Media Self

Measuring Fatherhood

“Hey Dad… you wanna have a catch?”

The penultimate line in “Field of Dreams” makes grown men weep – and that’s exactly what I did when I recently watched the movie for the first time since I became a father. The father/son storyline reminds me of my own father, a man I love. I’ve often wondered, is my father proud of me?

Now that I’m a father, I realize that pride is the wrong way to measure a successful relationship between father and child. Traditionally, one might measure fatherhood through their child’s achievements or status: good grades, marital status, financial security, professional accolades, or bearing children.

In my short experience as a father – and what I imagine I will experience over the next 20-25 years – it’s more about the soft metrics that provides an accurate sense of my “job performance” as a dad. Have I created an environment where my daughter can:

  • Grow into a mature human being,
  • Behave in an admirable way,
  • Contribute to society,
  • Laugh and find joy,
  • Confidently chase their wants and desires, and
  • Enjoy time shared with parents, family, and friends?

Through the development of this environment, parents also develop their own sense of self. By creating a world where others can succeed, we, too, have succeeded. A child’s upbringing is partially created through the sacricifies of parents. Later in life, children repay those sacrifices by excelling in the environment their parents helped mold.

I shouldn’t concern myself on whether my father is proud of me; rather, I can say with confidence that he’s created amazing opportunities for me through the environment in which I was raised. It makes the time invested with my father all the more valuable.

Business Culture Self

The Itch

I took several interviews in July and August, most of them in Boston. I hadn’t traveled into the city as much as I did when I was young and fun… but there it was again. The Itch.

There’s something about a city – be it Boston or any other major metropolis – that exudes an energy wholly different from that of the suburbs. It’s the hustle-and-bustle, sounds, and sights that make life in the city move at a different pace.

I didn’t travel into the city often when I was very young. Anytime we did, it was an event and came with a sense of nervous excitement. What was going to happen? Where were we going? How would we get there?

Over time, the city pulls you back. I used to joke with a friend of mine – someone who has lived in the Boston area for over 13 years – that when I made a trek into the city for business that I would get The Itch, that unexplainable feeling in the pit of my stomach whenever I walked though crowded streets or found a local watering hole for a drink or two.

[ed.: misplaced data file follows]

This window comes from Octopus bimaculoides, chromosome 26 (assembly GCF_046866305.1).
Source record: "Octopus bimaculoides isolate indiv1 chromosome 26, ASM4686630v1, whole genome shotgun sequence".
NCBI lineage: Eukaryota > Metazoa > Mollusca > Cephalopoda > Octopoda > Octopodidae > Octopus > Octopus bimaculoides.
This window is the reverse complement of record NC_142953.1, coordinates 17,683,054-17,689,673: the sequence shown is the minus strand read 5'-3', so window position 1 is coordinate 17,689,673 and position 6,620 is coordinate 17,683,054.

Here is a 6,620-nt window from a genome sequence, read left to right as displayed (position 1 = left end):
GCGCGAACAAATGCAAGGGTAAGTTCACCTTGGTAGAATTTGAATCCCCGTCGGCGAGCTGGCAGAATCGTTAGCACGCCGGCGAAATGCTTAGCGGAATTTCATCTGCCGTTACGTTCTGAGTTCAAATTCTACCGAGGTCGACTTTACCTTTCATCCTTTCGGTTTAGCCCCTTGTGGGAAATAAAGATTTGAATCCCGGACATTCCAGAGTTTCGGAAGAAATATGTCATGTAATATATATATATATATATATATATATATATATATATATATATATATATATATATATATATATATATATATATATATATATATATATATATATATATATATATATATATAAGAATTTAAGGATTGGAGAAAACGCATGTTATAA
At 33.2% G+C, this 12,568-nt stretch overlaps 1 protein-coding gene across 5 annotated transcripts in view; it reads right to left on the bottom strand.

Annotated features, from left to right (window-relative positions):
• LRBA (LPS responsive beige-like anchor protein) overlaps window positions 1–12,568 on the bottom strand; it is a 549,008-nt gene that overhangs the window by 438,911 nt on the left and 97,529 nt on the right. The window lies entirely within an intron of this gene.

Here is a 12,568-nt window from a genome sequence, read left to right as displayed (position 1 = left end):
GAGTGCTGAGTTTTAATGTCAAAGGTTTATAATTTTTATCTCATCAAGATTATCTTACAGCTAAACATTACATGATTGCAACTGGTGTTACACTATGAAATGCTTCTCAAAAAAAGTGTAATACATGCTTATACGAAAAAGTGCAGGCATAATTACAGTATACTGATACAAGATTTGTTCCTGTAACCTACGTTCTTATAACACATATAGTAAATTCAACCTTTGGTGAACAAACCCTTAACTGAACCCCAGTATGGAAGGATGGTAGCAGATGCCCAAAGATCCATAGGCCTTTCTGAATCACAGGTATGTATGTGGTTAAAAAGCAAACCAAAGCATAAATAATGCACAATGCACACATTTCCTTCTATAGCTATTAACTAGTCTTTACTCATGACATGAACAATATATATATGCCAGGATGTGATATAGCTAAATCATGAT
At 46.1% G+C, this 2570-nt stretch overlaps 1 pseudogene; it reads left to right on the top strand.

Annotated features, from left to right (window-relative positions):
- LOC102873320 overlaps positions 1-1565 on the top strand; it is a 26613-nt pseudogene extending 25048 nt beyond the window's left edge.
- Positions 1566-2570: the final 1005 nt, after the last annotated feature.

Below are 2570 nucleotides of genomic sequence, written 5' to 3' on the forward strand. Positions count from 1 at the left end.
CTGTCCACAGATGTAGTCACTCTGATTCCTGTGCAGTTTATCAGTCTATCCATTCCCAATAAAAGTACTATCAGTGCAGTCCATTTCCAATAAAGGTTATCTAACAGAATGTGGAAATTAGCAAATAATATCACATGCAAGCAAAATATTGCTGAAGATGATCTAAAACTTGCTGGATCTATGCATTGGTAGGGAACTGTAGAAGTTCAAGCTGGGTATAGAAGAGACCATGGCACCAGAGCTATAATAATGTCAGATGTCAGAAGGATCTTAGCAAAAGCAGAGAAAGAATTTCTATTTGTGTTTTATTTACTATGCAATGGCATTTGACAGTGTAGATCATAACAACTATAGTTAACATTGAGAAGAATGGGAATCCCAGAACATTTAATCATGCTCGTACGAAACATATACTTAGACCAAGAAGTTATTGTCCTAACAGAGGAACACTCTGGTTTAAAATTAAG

The Itch is persuasive. It’s almost sensual, slowly pulling you into its orbit. And I scratched it.

I’m now working in the city of Boston for the first time in my life, despite living close by for much of my life. And it’s an exciting experience. The commute into town – I take the commuter rail, the state’s train system – provides an opportunity to share the experience of city life with others. I read to and from my home and feel I’m doing the “right thing” by using public transportation. That dang Itch… it’s got a great public relations team.

I’ve joined the flock of folks who use the city as their place of work, and I have The Itch to thank. Will The Itch wear away over time?



My maternal grandmother, Pearl, passed away unexpectedly last week. Although the news was difficult to hear – and will take me a long time to fully grasp – the outpouring of support for Pearl at her services earlier this week was brilliant. Grandma touched a lot of lives and many of them paid their respects this week. I’m incredibly grateful for this.

Additionally, I was lucky enough to speak at her services. Here’s a glimpse:

GramPearl Arlene Ridder. She was born in 1929 and her 84-some-odd years on this Earth, she was a daughter, sister, mother, aunt… but for me and my cousins, she was our grandmother (and more recently, a great grandmother). It was only right that when she married into the Ridder family – where golf was so important – her initials became “PAR.”